Americans will get their first electoral indication of potential 2016 presidential nominees in record time from Iowa tonight courtesy of Microsoft — the company behind the tech both parties will use to tally up what will supposedly be the fastest, most accurate results any caucus state has ever seen.

The Windows developer says it will achieve such a feat via mobile and PC device apps created in partnership with software developer Interknowlogy and powered via Microsoft’s Azure cloud technology, empowering party representatives in more than 1,680 precincts to upload and double-check results in real-time.

“Built on Microsoft technology, the new platform will feature a secure system, which will enable precincts to report their results directly by party and will ensure that only authorized Iowans are reporting results,” Microsoft’s vice president of Technology and Civic Engagement, Dan’l Lewin, said in a statement. “This announcement represents the first-of-its-kind major technology component to caucus reporting.”

Microsoft has been working with Republican and Democratic parties in Iowa for over a year to offer apps to each party for free (which, if the results come in as predicted, will be a major marketing boon to the company’s growing mobile, cloud computing and big data endeavors).

Only credentialed party chairs in each precinct will tally, be asked to re-check, and upload results to additional apps manned by party leaders. These apps will constantly monitor incoming results and automatically flag anomalies and problems before the results are validated. Afterward, the software will report the results to the public and press through an online app, breaking results down to each county and precinct on an interactive map, updated in real-time, that users can zoom in on.

Party leaders will have access to data in even greater depth and detail on the back end, and Microsoft’s Azure cloud-computing platform will back up the entire system, which can handle “as many users as it needs to without skipping a beat,” according to Microsoft.

“It’s robust, it’s reliable, and most importantly — it’s accurate,” the company explained in video providing an overview of the system.

The apps replace the previous telephone touch-tone keypad method used in 2008 and 2012 — a system lacking user verification and vulnerable to errors by simply typing an extra digit. Incorrect telephone results from 2012 identified former Massachusetts Gov. Mitt Romney as the Iowa Republican caucus winner. Romney campaigned as the Iowa winner for two weeks until correctly-tallied results found former Pennsylvania Sen. Rick Santorum had a 34-vote lead over Romney.

Last week the Republican Party of Iowa reported successful tests in all 1,681 precincts, including at least two per county and a total of more than 300 overall “to prepare caucus night reporters to quickly, accurately, and securely report results using the new Microsoft app on February 1.”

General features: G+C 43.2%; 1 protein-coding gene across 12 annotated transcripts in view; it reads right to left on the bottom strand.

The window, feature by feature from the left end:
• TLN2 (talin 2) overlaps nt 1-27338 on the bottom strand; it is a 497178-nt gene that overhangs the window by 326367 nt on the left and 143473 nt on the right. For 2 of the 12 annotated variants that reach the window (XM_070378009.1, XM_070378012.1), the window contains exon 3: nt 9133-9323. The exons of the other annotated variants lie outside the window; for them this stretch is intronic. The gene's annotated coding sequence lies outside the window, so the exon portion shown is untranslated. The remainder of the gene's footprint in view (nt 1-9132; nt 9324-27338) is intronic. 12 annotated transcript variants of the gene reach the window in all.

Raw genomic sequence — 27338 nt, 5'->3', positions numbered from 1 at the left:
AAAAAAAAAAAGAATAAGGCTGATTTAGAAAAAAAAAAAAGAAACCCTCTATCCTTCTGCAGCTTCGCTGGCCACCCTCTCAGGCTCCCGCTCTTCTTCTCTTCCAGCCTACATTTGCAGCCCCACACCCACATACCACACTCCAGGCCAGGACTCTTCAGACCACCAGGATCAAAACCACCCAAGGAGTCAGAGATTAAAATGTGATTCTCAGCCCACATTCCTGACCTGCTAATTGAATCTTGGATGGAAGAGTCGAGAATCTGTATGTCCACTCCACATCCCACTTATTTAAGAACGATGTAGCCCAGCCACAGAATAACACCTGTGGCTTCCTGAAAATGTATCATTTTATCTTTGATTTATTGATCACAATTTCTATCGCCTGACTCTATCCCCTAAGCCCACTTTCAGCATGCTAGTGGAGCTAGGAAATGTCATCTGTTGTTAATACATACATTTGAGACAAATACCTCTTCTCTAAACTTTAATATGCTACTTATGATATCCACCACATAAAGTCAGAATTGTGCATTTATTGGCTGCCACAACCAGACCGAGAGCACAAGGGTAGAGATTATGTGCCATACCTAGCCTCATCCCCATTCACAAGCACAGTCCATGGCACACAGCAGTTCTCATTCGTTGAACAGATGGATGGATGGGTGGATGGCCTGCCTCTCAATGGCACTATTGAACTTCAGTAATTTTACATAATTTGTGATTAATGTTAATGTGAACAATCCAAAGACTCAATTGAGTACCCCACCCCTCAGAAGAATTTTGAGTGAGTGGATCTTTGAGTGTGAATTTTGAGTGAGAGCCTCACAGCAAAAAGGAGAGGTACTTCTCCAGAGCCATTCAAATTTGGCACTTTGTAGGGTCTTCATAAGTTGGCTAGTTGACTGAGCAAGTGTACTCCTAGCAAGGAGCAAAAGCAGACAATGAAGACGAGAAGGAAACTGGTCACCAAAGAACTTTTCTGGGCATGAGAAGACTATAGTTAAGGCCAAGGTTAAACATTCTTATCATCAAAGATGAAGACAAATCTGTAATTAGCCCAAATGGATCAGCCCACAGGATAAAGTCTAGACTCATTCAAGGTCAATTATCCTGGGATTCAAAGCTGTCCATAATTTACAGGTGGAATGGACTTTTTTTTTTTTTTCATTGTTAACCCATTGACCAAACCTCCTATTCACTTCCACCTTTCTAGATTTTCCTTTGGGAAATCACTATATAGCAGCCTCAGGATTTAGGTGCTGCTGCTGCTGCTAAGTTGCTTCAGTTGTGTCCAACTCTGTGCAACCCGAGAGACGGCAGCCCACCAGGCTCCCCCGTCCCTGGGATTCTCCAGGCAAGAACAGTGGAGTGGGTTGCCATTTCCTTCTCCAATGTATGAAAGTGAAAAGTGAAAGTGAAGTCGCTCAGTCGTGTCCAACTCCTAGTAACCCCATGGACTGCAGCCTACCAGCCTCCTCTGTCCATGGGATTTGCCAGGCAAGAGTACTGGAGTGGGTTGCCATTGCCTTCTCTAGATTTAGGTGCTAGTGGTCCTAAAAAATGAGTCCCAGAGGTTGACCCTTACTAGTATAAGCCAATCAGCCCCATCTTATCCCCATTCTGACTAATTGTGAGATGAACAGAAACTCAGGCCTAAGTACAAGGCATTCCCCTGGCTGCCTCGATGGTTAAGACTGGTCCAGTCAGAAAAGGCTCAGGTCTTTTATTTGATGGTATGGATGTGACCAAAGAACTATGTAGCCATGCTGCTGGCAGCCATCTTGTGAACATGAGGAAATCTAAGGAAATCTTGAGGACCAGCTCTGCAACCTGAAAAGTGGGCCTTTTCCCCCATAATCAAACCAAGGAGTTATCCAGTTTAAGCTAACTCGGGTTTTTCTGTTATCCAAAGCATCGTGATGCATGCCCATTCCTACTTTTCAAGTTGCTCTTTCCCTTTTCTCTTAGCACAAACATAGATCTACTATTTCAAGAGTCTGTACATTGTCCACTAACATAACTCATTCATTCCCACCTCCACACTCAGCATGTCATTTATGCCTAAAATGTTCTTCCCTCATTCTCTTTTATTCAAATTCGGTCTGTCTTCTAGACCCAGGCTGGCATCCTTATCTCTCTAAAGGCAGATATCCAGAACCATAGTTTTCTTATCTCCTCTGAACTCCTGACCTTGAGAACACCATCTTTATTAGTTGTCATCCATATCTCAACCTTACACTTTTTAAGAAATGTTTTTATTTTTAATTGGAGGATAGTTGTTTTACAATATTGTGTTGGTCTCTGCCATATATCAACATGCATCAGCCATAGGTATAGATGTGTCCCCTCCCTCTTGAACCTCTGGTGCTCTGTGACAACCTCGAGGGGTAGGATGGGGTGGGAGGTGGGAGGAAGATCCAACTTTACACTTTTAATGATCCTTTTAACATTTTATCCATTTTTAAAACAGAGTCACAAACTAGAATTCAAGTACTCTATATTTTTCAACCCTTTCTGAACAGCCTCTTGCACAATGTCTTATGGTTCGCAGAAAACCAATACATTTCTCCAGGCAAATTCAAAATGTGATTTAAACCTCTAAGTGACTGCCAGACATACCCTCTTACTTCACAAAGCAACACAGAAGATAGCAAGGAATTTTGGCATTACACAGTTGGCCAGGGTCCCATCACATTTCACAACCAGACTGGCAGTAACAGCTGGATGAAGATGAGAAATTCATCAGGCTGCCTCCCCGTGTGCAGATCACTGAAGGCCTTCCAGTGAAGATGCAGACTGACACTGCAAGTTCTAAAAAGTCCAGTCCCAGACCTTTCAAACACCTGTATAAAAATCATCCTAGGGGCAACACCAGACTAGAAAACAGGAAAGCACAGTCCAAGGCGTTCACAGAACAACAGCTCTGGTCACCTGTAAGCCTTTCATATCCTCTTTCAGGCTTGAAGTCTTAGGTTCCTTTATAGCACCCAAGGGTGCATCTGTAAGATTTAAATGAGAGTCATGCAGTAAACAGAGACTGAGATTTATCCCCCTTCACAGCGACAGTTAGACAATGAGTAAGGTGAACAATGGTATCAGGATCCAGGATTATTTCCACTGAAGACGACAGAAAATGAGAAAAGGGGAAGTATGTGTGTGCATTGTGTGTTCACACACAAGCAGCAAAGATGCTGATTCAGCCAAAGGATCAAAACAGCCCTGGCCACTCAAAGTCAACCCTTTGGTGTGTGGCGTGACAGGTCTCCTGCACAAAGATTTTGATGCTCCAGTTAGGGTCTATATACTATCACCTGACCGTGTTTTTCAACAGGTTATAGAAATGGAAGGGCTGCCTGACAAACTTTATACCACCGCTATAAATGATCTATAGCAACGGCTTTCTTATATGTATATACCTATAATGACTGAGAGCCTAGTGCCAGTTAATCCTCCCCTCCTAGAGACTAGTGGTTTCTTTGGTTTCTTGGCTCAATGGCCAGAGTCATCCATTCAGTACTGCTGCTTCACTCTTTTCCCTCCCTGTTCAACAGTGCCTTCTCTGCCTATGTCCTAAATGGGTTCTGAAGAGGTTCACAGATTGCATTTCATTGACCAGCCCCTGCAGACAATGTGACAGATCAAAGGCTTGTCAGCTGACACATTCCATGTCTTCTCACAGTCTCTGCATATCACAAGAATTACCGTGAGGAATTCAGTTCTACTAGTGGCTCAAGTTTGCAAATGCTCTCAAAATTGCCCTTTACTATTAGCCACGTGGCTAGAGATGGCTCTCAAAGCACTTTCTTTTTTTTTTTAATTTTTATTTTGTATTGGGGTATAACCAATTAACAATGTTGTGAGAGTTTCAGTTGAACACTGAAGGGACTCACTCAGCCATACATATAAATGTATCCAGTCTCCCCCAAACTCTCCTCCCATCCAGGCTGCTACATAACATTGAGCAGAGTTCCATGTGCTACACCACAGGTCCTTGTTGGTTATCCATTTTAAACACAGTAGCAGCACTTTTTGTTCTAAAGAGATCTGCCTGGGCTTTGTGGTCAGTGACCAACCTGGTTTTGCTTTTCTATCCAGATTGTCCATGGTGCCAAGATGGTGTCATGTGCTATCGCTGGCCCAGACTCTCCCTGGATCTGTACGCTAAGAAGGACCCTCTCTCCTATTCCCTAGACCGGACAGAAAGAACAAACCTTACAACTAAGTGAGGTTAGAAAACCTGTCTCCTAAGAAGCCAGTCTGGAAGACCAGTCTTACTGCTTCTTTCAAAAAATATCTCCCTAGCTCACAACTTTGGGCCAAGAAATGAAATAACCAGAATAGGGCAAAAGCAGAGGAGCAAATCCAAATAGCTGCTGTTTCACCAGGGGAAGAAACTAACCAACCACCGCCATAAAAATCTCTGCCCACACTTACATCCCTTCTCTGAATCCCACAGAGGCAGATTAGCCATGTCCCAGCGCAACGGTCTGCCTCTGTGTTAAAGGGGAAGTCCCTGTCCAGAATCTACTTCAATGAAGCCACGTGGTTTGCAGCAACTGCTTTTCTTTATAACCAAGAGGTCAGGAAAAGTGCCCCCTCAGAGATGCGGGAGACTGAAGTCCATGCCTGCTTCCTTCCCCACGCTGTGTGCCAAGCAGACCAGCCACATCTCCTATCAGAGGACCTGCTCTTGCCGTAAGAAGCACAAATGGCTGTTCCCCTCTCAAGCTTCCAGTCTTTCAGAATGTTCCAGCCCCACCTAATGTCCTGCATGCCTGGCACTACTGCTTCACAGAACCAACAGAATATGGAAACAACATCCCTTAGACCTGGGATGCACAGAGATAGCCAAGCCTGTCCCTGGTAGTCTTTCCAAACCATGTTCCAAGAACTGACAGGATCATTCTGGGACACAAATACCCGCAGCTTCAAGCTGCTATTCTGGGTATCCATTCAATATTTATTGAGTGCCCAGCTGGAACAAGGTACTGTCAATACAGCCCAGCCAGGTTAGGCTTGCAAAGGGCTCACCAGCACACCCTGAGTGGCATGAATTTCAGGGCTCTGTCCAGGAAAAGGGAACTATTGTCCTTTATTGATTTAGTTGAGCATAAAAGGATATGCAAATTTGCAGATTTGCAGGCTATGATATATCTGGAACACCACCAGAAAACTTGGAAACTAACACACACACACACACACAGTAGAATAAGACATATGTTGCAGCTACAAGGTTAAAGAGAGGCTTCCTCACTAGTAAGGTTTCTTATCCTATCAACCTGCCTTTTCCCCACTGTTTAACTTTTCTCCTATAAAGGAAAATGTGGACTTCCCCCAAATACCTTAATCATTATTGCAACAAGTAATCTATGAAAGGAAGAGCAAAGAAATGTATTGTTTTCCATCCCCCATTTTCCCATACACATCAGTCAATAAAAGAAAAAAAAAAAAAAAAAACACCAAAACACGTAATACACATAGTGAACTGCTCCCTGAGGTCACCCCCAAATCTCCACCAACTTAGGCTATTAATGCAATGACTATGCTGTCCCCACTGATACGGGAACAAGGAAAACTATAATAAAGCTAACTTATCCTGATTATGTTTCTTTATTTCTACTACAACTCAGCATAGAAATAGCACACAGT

“For more than a year the Iowa GOP has been preparing for the evening of February 1, strengthening our relationships with county parties, opening new offices, hiring staff, and developing a new reporting system with our partner Microsoft,” Executive Director Chad Olsen said in a statement.

The Iowa Democratic Party said it was proud to partner with Microsoft and even Republicans to deploy the technology, which “once again puts Iowa at the forefront of politics and technology,” Iowa Democratic Party Chair Dr. Andy McGuire said in a statement.

While both parties have embraced the tech, not all of their candidates have. Last week Microsoft, using data from its Bing search engine, predicted business mogul Donald Trump would win all four Republican caucuses in Iowa, New Hampshire, South Carolina and Nevada, and that former Secretary of State Hillary Clinton will take Iowa, Nevada, and South Carolina for the Democrats, leaving Vermont Democratic Sen. Bernie Sanders with a sole victory in New Hampshire (Microsoft previously used the same big data analytics to accurately predict more than 95 percent of the 2014 mid-term elections).

The results didn’t sit well with the Sanders camp, whose representatives pointed to hundreds of thousands in campaign contributions from company employees to the Clinton campaign, and described the use of the app a conflict of interest.

“You’d have to ask yourself why they’d want to give something like that away for free,” Pete D’Alessandro, Sanders’ campaign director in Iowa, told MSNBC Wednesday.

In a statement to the network Microsoft said it “is providing technology and services solely to administer and facilitate a neutral, accurate, efficient reporting system.”

Both the Sanders and Clinton campaigns said they would be using their own backup systems to ensure accuracy Monday.

“The future of civic engagement technology is here, and it all starts in Iowa,” Microsoft said.

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